Aelian, Historical Miscellany 12.61
Dionysios attacked Thurii with his fleet, bringing three hundred ships manned with hoplites. A headwind from the north damaged the vessels and destroyed his armada. As a result Thurii offered sacrifice to Boreas, decreed rights of citizenship to the wind, allocated to it a house and plot of land, and established an annual festival. So the Athenians were not alone in claiming kinship with him; the Thurians also declared him to be their benefactor. Pausanias says the men of Megalopolis did the same.
Diodoros Sikeliotes, Library of History 12.10.5-7
Many accepted the offer and received an oracular response from Apollo that they should found a city in the place where there would be water to drink in due measure, but bread to each without measure.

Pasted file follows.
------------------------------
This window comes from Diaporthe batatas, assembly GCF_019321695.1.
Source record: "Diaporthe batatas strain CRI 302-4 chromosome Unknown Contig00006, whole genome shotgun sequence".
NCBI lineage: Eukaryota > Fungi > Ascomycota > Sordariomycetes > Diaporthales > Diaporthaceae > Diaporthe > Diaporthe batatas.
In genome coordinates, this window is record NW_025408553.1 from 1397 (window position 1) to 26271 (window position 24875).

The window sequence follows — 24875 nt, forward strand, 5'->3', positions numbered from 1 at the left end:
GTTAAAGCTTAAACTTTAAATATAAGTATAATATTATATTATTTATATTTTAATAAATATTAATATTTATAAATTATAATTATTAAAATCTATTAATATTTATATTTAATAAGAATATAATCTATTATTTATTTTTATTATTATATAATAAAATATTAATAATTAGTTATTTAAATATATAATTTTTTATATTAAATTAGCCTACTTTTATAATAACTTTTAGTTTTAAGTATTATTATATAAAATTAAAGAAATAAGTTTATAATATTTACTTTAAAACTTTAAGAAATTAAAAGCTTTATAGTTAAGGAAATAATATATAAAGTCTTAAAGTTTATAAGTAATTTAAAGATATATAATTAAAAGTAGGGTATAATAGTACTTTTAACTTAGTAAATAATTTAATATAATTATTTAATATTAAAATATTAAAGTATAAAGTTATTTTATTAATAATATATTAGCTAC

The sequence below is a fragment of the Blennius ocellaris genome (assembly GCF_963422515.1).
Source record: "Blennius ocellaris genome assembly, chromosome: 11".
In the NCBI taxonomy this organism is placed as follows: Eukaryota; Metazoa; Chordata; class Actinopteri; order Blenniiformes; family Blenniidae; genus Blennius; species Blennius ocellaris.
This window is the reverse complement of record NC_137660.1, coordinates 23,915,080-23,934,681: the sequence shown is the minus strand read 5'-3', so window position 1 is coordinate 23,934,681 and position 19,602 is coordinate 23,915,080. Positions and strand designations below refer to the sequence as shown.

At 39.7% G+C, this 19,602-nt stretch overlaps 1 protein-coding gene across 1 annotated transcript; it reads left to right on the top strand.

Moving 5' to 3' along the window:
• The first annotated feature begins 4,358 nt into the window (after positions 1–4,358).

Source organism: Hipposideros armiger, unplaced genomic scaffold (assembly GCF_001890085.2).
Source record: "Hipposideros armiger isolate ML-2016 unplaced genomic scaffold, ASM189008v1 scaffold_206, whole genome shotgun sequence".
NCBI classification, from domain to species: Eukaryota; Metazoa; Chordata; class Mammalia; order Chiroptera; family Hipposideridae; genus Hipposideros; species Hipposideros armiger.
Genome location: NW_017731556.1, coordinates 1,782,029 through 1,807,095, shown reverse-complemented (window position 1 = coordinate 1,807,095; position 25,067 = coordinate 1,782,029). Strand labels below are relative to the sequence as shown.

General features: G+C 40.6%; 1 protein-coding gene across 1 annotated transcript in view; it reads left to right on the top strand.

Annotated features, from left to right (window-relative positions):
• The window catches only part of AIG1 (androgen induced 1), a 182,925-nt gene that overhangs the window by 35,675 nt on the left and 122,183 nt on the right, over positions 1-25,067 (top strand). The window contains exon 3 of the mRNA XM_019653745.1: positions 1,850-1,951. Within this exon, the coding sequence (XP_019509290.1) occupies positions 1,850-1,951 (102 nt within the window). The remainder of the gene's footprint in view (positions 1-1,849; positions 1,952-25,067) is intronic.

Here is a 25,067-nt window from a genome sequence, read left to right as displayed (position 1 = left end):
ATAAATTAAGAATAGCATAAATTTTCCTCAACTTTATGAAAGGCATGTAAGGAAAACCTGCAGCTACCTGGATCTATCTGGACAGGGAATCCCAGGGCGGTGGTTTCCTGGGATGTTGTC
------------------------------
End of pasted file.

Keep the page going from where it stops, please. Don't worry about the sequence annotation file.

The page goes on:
They put in at Italy and arriving at Sybaris they set about hunting the place which the god had ordered them to colonize. Having found not far from Sybaris a spring called Thuria, which had a bronze pipe which the natives of the region called medimnos, and believing this to be the place which the god had pointed out, they threw a wall about it, and founding a city there they named it Thurium for the spring. They divided the city lengthwise by four streets, the first of which they named Heracleia, the second Aphrodisia, the third Olympias, and the fourth Dionysias, and breadthwise they divided it by three streets, of which the first was named Heroa, the second Thuria, and the last Thurina. And since the quarters formed by these streets were filled with dwellings, the construction of the city appeared to be good.
Justin, Epitome of the Philippic History of Pompeius Trogus 20.1
The city of Thurii they say that Philoctetes built; and his monument is seen there to this day, as well as the arrows of Hercules, on which the fate of Troy depended, laid up in the temple of Apollo.